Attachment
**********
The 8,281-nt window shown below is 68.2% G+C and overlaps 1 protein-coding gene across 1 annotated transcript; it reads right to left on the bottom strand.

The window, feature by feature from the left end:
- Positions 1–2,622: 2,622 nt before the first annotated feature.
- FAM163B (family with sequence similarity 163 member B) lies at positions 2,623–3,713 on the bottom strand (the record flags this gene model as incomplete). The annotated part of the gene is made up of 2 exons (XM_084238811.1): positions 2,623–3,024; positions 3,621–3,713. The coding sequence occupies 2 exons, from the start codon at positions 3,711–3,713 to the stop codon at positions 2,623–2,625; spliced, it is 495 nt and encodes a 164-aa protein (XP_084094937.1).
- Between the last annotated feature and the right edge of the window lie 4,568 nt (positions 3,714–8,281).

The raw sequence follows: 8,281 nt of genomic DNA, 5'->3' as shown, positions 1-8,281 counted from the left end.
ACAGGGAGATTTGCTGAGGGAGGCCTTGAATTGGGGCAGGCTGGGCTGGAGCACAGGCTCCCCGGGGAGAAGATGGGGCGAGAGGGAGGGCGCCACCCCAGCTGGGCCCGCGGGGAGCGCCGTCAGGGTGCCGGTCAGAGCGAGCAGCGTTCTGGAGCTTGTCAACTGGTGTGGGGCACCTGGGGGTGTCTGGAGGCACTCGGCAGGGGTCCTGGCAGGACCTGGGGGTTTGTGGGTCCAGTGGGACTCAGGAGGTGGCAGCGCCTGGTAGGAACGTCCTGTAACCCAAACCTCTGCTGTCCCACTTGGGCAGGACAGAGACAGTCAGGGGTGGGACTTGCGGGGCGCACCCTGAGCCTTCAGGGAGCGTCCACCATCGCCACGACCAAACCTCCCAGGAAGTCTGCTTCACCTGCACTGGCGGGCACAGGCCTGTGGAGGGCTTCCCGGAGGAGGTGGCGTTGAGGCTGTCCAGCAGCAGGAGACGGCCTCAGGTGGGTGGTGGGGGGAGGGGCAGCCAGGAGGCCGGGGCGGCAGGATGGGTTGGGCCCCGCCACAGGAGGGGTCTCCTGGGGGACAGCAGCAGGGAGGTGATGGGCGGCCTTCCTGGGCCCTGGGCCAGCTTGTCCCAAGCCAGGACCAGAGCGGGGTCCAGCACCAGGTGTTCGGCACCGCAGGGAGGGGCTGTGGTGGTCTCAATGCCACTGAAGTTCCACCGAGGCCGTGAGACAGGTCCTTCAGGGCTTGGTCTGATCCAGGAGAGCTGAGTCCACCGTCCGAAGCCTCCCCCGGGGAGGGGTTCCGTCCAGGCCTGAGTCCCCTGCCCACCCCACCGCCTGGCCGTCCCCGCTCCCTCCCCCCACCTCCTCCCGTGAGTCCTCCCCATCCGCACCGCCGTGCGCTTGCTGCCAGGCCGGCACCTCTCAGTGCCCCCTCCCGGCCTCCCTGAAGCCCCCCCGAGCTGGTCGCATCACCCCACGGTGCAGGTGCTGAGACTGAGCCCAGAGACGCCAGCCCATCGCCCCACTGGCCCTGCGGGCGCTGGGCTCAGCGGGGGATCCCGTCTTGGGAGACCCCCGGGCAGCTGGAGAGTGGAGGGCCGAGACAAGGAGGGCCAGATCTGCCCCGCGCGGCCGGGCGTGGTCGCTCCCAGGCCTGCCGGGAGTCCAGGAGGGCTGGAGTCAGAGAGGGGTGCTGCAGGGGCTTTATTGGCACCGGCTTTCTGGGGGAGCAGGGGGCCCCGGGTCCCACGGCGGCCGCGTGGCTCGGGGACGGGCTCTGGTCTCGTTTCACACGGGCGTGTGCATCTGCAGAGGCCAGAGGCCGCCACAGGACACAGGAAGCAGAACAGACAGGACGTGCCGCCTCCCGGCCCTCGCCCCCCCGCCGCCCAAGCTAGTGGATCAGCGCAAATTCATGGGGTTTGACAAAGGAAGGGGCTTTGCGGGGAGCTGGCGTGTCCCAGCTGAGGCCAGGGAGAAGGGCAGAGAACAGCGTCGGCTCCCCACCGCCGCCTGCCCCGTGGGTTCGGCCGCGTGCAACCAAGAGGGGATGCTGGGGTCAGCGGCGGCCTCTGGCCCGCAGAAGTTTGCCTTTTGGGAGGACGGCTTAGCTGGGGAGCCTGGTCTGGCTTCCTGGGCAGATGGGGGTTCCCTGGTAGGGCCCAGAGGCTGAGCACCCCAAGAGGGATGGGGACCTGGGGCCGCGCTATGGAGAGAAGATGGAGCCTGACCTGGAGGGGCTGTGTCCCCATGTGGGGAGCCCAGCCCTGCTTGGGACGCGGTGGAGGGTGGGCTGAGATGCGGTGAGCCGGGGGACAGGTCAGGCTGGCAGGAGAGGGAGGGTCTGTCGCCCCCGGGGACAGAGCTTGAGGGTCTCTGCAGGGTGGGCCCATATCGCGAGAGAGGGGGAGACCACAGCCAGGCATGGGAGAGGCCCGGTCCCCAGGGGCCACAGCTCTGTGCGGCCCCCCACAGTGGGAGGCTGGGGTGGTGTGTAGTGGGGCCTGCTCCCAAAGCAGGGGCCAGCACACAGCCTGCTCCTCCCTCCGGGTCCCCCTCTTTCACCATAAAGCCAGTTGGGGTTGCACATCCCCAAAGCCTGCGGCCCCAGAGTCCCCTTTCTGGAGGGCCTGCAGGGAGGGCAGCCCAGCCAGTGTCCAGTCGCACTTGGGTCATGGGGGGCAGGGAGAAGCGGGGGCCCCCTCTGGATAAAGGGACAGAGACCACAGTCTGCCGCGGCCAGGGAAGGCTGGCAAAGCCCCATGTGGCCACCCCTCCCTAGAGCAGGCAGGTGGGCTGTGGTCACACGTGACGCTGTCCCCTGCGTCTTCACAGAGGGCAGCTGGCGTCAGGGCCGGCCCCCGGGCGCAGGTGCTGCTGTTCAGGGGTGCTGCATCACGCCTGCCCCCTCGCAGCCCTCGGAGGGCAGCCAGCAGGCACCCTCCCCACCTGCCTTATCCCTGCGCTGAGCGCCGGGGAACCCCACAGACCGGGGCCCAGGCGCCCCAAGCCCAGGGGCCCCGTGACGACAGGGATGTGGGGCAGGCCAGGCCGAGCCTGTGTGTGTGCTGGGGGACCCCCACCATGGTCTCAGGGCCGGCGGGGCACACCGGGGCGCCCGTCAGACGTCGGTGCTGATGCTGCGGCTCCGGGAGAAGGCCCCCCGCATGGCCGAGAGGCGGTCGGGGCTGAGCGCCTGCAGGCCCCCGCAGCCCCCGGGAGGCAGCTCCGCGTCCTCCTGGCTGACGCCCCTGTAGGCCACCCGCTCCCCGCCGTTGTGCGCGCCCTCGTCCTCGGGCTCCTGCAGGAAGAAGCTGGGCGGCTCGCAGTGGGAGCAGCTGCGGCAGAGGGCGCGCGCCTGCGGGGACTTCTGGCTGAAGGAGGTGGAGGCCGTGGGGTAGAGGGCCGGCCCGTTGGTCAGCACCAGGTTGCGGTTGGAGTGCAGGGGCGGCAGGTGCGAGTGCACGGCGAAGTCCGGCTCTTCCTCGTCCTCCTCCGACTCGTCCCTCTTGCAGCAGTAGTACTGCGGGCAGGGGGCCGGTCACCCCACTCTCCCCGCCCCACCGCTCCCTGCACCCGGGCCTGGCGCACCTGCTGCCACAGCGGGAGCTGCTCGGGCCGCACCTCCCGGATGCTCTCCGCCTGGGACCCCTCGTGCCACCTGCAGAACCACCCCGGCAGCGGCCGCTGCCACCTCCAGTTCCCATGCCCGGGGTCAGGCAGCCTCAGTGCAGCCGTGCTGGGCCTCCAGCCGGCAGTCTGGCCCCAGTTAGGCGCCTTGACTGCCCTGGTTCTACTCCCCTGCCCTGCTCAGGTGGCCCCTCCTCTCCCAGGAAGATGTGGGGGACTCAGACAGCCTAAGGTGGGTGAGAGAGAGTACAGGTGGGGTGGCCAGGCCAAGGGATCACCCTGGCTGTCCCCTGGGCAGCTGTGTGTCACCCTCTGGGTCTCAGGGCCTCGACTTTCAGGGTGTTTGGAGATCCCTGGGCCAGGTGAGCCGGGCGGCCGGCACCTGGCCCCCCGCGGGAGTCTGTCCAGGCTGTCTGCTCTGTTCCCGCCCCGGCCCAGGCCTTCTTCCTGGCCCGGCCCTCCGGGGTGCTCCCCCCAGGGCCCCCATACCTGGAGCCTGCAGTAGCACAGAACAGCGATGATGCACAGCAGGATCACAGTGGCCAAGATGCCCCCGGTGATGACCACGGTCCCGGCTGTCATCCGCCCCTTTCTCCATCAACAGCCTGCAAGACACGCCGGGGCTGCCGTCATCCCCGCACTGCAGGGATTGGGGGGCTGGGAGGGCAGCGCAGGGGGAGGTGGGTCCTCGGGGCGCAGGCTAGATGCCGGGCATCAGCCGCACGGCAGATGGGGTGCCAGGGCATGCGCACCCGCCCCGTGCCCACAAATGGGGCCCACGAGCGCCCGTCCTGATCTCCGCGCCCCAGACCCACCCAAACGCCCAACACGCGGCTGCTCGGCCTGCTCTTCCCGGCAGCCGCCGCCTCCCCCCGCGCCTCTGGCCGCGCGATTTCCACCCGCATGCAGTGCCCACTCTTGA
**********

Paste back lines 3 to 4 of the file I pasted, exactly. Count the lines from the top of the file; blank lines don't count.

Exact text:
- Positions 1–2,622: 2,622 nt before the first annotated feature.
- FAM163B (family with sequence similarity 163 member B) lies at positions 2,623–3,713 on the bottom strand (the record flags this gene model as incomplete). The annotated part of the gene is made up of 2 exons (XM_084238811.1): positions 2,623–3,024; positions 3,621–3,713. The coding sequence occupies 2 exons, from the start codon at positions 3,711–3,713 to the stop codon at positions 2,623–2,625; spliced, it is 495 nt and encodes a 164-aa protein (XP_084094937.1).